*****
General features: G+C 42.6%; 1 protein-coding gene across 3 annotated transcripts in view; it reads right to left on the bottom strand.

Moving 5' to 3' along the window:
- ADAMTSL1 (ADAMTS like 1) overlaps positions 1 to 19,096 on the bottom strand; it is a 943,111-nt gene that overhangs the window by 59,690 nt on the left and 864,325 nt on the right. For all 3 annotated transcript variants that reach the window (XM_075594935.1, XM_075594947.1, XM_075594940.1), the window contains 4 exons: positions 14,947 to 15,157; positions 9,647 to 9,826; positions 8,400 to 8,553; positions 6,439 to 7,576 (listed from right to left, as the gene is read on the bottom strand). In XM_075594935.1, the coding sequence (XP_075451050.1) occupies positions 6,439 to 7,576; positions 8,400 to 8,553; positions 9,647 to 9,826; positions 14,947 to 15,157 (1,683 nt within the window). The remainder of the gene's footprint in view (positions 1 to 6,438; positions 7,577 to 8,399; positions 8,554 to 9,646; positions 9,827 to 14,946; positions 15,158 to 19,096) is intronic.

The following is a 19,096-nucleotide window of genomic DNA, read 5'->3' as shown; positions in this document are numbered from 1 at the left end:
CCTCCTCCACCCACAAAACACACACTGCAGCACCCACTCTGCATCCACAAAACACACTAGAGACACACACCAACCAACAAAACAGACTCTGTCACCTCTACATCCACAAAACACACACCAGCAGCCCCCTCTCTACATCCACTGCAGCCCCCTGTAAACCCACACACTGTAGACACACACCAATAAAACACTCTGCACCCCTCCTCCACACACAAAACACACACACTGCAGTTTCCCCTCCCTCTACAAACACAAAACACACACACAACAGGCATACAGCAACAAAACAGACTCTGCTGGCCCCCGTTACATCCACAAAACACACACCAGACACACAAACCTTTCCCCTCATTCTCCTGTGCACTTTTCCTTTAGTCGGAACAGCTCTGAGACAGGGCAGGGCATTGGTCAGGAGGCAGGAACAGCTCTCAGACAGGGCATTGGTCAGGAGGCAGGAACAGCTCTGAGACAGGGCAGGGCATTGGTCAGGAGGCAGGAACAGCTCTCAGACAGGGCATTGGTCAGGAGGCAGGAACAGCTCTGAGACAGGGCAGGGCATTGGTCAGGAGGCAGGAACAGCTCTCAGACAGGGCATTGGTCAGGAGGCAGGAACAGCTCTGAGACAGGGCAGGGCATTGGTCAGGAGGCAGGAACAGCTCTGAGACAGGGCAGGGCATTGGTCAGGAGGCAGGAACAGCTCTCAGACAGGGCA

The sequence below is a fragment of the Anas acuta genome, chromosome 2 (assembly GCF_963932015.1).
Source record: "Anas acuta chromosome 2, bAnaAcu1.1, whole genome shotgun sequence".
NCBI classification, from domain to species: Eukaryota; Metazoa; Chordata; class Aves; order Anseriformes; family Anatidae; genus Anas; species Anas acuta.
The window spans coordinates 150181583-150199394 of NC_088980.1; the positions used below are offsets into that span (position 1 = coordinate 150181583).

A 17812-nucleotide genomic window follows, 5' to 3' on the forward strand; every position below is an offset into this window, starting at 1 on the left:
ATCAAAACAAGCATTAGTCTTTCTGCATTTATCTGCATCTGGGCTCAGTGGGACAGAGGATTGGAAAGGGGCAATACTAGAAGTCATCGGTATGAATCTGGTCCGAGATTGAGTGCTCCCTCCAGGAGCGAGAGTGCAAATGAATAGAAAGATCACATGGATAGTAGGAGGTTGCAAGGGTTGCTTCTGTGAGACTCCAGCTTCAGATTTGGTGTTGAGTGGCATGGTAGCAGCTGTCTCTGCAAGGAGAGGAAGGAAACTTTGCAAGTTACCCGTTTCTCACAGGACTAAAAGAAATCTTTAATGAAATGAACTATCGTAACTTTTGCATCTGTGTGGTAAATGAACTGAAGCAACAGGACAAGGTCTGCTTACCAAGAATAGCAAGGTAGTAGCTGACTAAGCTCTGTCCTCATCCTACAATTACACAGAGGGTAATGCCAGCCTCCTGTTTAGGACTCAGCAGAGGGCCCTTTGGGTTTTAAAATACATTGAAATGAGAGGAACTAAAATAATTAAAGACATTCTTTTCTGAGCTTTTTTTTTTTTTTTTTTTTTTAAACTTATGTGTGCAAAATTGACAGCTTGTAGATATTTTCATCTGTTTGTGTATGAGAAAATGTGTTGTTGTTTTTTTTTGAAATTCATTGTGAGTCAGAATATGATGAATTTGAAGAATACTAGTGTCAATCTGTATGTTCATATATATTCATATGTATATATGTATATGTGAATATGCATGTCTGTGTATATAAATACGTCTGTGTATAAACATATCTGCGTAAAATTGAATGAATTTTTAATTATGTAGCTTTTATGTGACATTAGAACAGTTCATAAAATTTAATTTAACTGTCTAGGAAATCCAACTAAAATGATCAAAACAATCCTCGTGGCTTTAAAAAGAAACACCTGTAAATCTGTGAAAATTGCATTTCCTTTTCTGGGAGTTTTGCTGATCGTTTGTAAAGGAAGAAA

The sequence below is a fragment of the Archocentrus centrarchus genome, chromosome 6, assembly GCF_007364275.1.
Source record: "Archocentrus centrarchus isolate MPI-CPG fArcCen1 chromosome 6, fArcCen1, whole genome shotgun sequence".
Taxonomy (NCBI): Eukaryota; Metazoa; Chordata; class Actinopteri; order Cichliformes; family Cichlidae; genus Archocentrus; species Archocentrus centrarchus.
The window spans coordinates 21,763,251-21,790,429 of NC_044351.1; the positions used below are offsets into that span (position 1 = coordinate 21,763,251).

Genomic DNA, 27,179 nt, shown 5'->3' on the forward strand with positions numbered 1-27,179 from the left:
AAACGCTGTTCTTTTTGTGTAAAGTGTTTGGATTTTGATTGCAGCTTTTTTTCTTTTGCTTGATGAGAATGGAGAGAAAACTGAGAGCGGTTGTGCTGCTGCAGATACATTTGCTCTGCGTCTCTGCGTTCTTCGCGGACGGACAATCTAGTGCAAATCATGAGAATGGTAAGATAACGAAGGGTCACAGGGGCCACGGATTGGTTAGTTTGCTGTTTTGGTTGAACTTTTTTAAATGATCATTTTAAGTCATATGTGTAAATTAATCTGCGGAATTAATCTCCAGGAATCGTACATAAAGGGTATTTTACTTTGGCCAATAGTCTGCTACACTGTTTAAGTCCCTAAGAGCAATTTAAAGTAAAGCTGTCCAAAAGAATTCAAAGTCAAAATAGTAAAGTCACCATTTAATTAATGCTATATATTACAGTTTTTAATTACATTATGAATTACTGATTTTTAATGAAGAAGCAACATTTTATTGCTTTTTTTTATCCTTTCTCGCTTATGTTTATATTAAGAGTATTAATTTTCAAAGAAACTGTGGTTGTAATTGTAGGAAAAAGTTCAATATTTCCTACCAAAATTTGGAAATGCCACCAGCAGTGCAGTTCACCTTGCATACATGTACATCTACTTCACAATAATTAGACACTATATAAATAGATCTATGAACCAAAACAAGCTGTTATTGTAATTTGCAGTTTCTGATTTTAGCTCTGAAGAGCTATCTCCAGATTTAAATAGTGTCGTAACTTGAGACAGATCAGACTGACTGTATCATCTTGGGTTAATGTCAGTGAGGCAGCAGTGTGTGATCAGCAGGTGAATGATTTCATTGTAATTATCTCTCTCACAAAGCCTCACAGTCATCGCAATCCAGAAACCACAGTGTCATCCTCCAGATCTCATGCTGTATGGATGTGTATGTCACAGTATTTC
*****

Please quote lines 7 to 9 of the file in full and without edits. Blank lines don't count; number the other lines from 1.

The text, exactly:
Source record: "Anas acuta chromosome 2, bAnaAcu1.1, whole genome shotgun sequence".
NCBI classification, from domain to species: Eukaryota; Metazoa; Chordata; class Aves; order Anseriformes; family Anatidae; genus Anas; species Anas acuta.
The window spans coordinates 150181583-150199394 of NC_088980.1; the positions used below are offsets into that span (position 1 = coordinate 150181583).